J2 is on home house arrest, which he hates. We’re hoping he’ll take this time to focus on his studies and become a solid C student instead of always being on the verge of retention.   It’s not like he’s in jail so I don’t expect him to come out spouting the koran and loving bean pies, but with a limited amount of activity maybe some spark will hit his brain and he’ll want to, dare I say, pick up a book.

The saddest part about being a parent is everything seems to be on fast forward x4 whereas your kids think they are in slow mo.  So you can say do this, do that but they say oh, I’ll do it later.  I have time.  Time?  You think so?  Yesterday I was changing your diapers and now you’re talking about finding an apartment near campus.  For them life is a long winding road where the end is a kabillion miles away.  You are almost nearing the peak, knowing you can’t go back and redo the journey so you tell those coming behind about the pitfalls you’ve encountered and what to do.  You want their way to be easier but the hard way seems more enticing.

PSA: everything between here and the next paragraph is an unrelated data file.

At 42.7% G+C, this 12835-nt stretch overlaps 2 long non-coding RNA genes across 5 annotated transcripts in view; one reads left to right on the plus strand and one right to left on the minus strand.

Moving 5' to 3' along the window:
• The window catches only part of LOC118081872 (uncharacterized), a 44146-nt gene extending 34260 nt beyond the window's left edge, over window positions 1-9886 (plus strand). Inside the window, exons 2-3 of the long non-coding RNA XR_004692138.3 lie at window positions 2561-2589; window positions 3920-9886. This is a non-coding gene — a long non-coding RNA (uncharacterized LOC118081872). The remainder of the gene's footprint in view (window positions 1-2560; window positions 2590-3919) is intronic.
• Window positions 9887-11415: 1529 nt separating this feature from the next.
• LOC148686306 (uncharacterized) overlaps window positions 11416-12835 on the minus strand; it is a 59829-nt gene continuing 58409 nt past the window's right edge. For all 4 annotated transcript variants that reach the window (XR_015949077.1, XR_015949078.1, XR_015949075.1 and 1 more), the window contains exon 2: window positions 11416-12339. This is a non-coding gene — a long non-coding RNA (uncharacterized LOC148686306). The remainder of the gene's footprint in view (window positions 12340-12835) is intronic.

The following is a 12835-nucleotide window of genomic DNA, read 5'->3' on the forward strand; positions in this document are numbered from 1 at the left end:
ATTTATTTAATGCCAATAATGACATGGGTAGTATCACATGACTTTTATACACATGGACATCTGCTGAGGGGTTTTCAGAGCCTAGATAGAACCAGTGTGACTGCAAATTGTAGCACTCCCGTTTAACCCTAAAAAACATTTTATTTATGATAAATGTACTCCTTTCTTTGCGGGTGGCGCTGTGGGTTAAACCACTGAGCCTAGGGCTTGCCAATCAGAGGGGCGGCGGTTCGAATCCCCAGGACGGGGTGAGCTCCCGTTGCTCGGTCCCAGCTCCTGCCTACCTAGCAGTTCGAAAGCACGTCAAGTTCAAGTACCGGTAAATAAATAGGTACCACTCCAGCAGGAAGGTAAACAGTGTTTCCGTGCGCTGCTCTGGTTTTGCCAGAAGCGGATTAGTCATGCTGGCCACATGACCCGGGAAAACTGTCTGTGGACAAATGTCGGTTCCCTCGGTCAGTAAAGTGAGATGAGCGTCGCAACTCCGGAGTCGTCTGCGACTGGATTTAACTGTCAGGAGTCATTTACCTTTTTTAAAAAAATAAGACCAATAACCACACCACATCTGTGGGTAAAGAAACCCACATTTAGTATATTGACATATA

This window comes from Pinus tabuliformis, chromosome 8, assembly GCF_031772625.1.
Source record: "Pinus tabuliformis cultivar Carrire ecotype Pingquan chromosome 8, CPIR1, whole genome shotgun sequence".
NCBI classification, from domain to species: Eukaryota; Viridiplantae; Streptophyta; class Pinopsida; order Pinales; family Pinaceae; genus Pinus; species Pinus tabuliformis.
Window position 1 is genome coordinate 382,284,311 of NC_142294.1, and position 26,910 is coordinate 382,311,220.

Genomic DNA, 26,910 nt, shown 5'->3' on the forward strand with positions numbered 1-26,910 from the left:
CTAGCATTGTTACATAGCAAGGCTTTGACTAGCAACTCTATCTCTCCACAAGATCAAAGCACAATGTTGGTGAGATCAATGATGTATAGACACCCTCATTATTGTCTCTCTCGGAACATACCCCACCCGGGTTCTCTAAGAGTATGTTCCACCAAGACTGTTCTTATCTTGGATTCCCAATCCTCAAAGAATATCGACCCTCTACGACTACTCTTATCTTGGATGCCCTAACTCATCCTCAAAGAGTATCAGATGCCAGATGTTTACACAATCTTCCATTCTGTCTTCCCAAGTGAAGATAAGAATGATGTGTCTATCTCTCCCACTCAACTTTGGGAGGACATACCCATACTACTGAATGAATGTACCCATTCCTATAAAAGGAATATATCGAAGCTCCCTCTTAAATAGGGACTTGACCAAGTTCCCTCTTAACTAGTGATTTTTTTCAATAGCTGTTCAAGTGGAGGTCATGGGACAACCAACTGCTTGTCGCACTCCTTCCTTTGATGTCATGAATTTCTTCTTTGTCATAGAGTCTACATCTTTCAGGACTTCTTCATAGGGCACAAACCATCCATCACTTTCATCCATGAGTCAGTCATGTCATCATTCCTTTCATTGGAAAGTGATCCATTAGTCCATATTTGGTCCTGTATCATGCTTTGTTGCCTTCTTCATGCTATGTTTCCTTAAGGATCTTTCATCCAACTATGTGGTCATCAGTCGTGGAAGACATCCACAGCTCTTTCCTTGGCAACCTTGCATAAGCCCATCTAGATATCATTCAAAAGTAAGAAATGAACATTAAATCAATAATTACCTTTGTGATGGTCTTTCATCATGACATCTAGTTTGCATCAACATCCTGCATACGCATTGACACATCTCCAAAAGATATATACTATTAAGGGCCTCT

“Spending too much time on activities and not enough on studies puts you at an imbalance,” I tell them.  “You need to work on the grades and try to learn.”

Yeah, okay, they say.  Then they do things their own way.

It’s the point of youth to make mistakes.  But it’s the role of the parent to guide and keep them on the right track.  They don’t learn morals and discipline through osmosis.  Hopefully by the time they are juniors we’ll have this thing down pat.

Exposure is good….

June 12, 1967 the U.S. Supreme court made a decision that whites can marry non-whites. Since that ruling, the number of interracial marriages has soared. I myself am in an interracial marriage, and it’s so hard to believe that it has only been 42 years since the decision was made. Although acceptable by law, it still raises controversy amongst some family and friends. Especially those who were raised in the era before 1967.